Socially-distanced seating areas planned for pedestrianised Shrewsbury town centre
Socially-distanced seating zones could be introduced in Shrewsbury to help cafes, bars and restaurants in the town centre under coronavirus restrictions.
Part of Shrewsbury town centre is set to be traffic-free during part of the day under plans to make the town safe for people during the pandemic.
Shops are due to start reopening from June 15 and preparations are being put in place to enable people to maintain social distancing while visiting the town centre.
The main proposal involves creating a central pedestrian zone for a period of the day similar to the one that was in place during gas works last summer.
Under the plans inbound traffic from English Bridge would be diverted along Town Walls rather than up Wyle Cop and onto High Street between 11am and 6pm.
Traffic coming from the train station side of the town will still be able to come up Castle Street, along St Mary’s Street and down Wyle Cop, but will not be able to turn onto High Street at the top of the Cop.
That will mean High Street and Shoplatch will be completely free of vehicles, enabling the road to be used by pedestrians and for seating areas to be installed in loading bays, similar to the pocket park installed last year.
The plans are part of a range of urgent initiatives being proposed by the Shrewsbury Recovery Taskforce, made up of representatives from Shropshire Council, Shrewsbury Town Council and Shrewsbury BID.
Councillor Peter Nutting, leader of Shropshire Council, said: “The key message from Public Health England is that town centres need to allow as much space as possible for people to observe social distancing rules to help prevent the spread of the virus.
“The most effective way of doing that is to reduce traffic from the centre of Shrewsbury so people are not restricted to only using pavements.
“By allowing roads to be used by pedestrians, it gives more space for safe queuing zones outside shops, which is a key public health requirement.”
All changes to road layouts and traffic movement will be carried out under formal ‘experimental traffic orders’, which means consultation will be carried out while the schemes are in place. They will all be operated on a trial basis, with the option to quickly remove them if necessary.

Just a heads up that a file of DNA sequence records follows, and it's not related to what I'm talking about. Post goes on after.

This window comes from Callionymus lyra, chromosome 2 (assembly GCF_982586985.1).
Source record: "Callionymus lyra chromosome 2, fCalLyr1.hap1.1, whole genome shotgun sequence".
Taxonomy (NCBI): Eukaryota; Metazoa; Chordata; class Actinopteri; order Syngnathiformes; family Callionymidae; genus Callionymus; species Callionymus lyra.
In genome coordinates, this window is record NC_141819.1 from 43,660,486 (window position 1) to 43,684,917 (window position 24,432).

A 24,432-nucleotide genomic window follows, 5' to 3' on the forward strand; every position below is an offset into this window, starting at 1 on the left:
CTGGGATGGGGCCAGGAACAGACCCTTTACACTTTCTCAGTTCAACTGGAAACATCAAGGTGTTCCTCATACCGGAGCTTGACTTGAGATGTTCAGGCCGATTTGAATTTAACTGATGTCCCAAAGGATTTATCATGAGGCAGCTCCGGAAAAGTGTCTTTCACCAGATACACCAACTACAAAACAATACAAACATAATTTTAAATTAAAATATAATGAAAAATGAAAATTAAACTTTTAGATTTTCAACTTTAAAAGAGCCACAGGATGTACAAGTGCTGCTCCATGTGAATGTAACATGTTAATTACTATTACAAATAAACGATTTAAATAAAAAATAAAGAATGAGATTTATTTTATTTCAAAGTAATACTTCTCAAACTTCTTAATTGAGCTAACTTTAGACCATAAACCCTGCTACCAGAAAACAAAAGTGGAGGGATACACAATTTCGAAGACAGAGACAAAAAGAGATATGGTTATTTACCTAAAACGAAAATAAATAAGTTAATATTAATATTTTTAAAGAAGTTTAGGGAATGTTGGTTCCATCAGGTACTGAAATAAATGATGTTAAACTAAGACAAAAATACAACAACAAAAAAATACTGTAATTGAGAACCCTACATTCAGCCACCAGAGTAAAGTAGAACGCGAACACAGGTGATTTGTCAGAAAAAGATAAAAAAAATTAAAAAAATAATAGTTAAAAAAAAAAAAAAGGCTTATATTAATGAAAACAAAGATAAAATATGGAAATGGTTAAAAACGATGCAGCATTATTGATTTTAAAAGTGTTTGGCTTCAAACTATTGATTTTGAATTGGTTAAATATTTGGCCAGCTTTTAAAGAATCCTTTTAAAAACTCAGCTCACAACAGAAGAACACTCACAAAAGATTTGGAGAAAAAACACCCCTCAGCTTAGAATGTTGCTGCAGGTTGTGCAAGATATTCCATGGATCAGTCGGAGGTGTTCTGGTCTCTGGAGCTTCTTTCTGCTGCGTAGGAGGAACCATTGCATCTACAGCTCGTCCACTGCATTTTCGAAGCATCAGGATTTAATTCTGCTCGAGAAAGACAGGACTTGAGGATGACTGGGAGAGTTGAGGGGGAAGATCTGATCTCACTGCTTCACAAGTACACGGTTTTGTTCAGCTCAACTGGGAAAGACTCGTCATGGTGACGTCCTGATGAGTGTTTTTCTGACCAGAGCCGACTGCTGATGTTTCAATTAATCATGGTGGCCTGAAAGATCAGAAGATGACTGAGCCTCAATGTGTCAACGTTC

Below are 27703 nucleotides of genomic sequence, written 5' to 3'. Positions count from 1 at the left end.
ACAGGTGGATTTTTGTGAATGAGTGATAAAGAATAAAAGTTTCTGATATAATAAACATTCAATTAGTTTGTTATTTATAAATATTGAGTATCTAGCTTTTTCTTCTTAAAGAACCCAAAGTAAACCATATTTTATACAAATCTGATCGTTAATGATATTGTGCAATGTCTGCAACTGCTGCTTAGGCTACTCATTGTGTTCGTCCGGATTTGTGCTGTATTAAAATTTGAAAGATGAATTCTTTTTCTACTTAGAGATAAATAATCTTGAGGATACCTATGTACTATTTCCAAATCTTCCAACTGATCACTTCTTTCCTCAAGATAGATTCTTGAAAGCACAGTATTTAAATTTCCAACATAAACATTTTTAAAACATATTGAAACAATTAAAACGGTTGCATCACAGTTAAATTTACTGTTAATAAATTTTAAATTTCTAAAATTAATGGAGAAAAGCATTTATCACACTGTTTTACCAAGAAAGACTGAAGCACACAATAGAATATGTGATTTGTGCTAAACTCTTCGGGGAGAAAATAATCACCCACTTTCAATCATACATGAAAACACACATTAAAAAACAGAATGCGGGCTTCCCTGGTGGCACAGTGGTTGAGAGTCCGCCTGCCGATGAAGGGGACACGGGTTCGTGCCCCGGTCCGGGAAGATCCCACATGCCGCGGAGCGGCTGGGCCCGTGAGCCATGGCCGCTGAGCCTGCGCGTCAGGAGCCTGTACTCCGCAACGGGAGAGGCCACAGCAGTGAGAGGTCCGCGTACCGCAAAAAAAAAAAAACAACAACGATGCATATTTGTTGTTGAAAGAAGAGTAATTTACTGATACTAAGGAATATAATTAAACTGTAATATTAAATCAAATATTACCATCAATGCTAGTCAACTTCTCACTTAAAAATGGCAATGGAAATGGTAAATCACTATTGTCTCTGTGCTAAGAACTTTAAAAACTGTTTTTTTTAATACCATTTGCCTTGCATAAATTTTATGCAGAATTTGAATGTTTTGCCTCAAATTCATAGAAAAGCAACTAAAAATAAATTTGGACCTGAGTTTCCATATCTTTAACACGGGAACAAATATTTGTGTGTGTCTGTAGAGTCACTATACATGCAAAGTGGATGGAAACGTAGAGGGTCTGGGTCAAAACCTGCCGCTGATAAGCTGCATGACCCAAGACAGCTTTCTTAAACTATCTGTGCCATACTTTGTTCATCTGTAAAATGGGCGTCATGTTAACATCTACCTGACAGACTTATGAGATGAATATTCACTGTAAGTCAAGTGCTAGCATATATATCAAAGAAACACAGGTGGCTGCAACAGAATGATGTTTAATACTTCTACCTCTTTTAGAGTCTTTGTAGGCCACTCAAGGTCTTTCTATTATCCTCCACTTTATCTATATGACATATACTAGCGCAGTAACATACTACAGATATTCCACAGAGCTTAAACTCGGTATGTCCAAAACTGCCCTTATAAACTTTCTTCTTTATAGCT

Leader of Shrewsbury Town Council, Councillor Alan Mosley, said: “One of Shrewsbury’s charms is its narrow streets and medieval road layout, but that presents obvious challenges when trying to create more space for people to enjoy the town centre in a safe way.
“Reducing through traffic and making the town centre more easily accessible on foot and cycle is one of the main priorities identified in the Shrewsbury Big Town Plan, and these temporary road closures are an ideal way of putting those plans into action.
“However, we are all very aware that businesses need access for deliveries and I know colleagues within the recovery taskforce are speaking with businesses about how best to manage deliveries, and those conversations are ongoing within what is an excellent example of partnership working in the best interests of all those who live, work and visit our town.”
Seb Slater, executive director of Shrewsbury BID, said people could suggest ideas to make the town centre safe on the Big Town Plan website at shrewsburybigtownplan.org
He said: “Above all we want to make sure that local people and visitors feel welcome and safe coming to the town centre over the summer months.
“Creating a pedestrian zone on key streets will allow more creative use of the space, such as safely-distanced seating zones which could be used by cafes, bars and restaurants. It’s important to note that access to all town centre car parks will be maintained through this plan.
“There are a range of other benefits of reducing through traffic, and we want to make the environment more welcoming so people are inclined to spend more time in the town centre whilst still maintaining social distancing.
“We are discussing ways we can help businesses manage deliveries and will be announcing our further plans for promoting the town to visitors during these challenging times shortly.”